Blunter still was “The Kent State Massacre,” recorded by folk/blues/jazz singer Barbara Dane, a roots-music revivalist whose unapologetic activism put her in a league with Pete Seeger politically, though sadly not as much in renown. As an adaptation of miner/folk singer Jim Garland’s 1932 union ballad “The Death of Harry Simms,” “The Kent State Massacre” followed folk traditions of writing easily understandable, emotionally direct stories meant to be told for generations, even if the song — written in 1970 — didn’t see release until 1973.
Even jazz legend Dave Brubeck got into the act, writing an ambitious suite in 1971, Truth Is Fallen, that aimed to fuse jazz, contemporary classical, and rock (the latter via his son Chris’s band New Heavenly Blue) in an effort to create a sort of modern biblical reckoning with what America had become. The fact that you can still read its liner notes while most of the music itself is nearly impossible to find online should say volumes, though at least the whole project is fascinating in that it comes from that now-foreign postwar, pre-Moral Majority span that actually allowed some space for progressive religiosity.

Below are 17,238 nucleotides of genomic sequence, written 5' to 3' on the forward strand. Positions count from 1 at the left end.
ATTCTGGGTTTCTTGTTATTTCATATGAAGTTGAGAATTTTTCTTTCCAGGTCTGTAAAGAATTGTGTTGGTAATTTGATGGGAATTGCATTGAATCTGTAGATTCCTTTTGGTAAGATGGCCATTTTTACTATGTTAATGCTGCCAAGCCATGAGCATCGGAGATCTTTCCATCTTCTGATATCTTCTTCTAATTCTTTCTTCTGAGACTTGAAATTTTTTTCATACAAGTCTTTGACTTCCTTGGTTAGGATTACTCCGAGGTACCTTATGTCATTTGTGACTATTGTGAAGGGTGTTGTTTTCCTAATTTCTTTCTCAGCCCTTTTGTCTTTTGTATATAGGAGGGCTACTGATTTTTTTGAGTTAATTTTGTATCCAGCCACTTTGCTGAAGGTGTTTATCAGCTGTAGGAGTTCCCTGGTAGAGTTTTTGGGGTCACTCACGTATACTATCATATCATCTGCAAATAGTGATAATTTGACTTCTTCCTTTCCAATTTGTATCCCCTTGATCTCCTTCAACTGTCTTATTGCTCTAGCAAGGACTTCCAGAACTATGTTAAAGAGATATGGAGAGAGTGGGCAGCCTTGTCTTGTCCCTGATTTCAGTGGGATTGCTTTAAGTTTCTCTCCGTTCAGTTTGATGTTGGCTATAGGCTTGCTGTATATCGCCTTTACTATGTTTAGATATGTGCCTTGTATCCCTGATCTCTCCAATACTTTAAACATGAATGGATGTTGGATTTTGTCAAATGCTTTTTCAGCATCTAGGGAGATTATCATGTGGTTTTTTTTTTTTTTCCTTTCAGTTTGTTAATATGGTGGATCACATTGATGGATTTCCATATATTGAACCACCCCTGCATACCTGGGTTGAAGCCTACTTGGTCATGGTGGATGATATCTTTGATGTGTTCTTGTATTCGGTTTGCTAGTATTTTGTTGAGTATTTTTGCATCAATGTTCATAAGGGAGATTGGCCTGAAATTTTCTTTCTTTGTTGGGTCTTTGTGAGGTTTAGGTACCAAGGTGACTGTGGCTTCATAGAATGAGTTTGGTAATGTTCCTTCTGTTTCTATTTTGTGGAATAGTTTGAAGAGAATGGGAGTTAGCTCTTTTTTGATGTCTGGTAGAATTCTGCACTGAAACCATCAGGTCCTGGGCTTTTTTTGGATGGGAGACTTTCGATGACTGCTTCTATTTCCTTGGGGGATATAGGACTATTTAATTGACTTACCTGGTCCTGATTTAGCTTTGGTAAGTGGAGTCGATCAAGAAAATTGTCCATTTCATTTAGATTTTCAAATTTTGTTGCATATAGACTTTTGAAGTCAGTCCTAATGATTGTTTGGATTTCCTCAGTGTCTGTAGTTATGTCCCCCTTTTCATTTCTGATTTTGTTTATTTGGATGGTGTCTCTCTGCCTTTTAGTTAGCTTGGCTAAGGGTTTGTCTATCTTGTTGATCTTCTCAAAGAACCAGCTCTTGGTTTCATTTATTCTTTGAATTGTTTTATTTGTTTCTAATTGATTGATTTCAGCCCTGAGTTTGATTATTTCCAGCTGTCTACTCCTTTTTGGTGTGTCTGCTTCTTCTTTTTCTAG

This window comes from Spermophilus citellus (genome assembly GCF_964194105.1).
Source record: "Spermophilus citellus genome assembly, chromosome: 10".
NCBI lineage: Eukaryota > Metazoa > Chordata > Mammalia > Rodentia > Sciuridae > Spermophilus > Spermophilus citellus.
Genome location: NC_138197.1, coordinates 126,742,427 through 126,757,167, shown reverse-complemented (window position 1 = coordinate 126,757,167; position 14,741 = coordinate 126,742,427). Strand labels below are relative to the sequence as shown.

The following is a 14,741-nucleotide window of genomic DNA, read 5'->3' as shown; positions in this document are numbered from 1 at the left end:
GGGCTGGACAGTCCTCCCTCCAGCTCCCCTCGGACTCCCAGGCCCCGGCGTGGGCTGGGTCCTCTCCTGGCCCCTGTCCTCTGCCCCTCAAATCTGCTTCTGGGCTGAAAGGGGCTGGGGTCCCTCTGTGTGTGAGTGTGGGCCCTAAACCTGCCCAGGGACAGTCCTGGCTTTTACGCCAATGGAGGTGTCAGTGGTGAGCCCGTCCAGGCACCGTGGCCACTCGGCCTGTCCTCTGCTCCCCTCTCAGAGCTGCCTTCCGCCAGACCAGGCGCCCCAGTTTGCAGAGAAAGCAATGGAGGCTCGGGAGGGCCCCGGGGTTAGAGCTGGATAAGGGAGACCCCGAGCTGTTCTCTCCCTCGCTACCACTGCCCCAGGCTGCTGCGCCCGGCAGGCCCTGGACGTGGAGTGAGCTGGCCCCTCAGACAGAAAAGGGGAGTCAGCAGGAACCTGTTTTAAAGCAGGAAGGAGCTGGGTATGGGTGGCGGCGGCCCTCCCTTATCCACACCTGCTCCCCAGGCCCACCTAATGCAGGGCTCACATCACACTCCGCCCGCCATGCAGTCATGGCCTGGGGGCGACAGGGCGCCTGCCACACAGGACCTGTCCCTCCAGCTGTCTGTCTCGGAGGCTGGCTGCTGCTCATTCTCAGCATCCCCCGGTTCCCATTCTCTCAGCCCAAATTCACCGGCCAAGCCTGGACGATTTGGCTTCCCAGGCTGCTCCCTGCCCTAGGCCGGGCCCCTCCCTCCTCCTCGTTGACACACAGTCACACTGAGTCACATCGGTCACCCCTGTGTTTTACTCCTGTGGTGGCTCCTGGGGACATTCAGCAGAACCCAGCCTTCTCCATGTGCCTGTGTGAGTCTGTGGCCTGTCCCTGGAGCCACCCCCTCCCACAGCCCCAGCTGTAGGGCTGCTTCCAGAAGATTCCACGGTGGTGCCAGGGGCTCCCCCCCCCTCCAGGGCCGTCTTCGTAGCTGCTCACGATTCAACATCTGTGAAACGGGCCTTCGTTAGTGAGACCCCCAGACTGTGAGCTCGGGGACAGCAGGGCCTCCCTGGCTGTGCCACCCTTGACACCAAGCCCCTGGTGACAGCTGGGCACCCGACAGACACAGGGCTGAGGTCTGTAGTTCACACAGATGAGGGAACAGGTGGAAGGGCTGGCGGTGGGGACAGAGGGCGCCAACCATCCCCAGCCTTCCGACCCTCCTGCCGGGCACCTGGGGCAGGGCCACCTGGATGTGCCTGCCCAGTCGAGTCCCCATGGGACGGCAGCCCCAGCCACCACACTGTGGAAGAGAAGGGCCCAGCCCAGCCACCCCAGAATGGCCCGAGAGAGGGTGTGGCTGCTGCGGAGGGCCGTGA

Still, none of them had the direct, lasting impact of “Ohio,” at least as far as individual songs went. The second-best protest song against the events of Kent State after CSNY’s song was the Isley Brothers’ version of it, released in 1971 by the Cincinnati-native band as a medley with Jimi Hendrix’s “Machine Gun” (therefore doubling as a tribute to the recently-deceased former Isleys collaborator and influence). If the original was the furious gut reaction, the Isleys approached the song with a lingering trauma and the deep focus of time, contemplation, and reconciliation with the long-simmering conflicts that arose from the shootings. Not just between left and right, but between white youth who saw Kent State as an unprecedented shock and their black counterpart who were all but shouting maybe now you’ll know. It was canny as crossover moves went, a future concert show-stopper and a sign of inspiration to come. “Ohio” / “Machine Gun” kicked off Givin’ It Back, an album of folk and rock covers that preceded a mid-decade enthusiasm for taking on jaw-dropping, reinventive soul renditions of everyone from Seals & Crofts to Todd Rundgren. And if the rock ‘n’ roll kids couldn’t get with it despite the searing tone and emotional virtuosity Ernie Isley and Chester Woodard could express with their guitars, well, that’s the rock kids’ loss.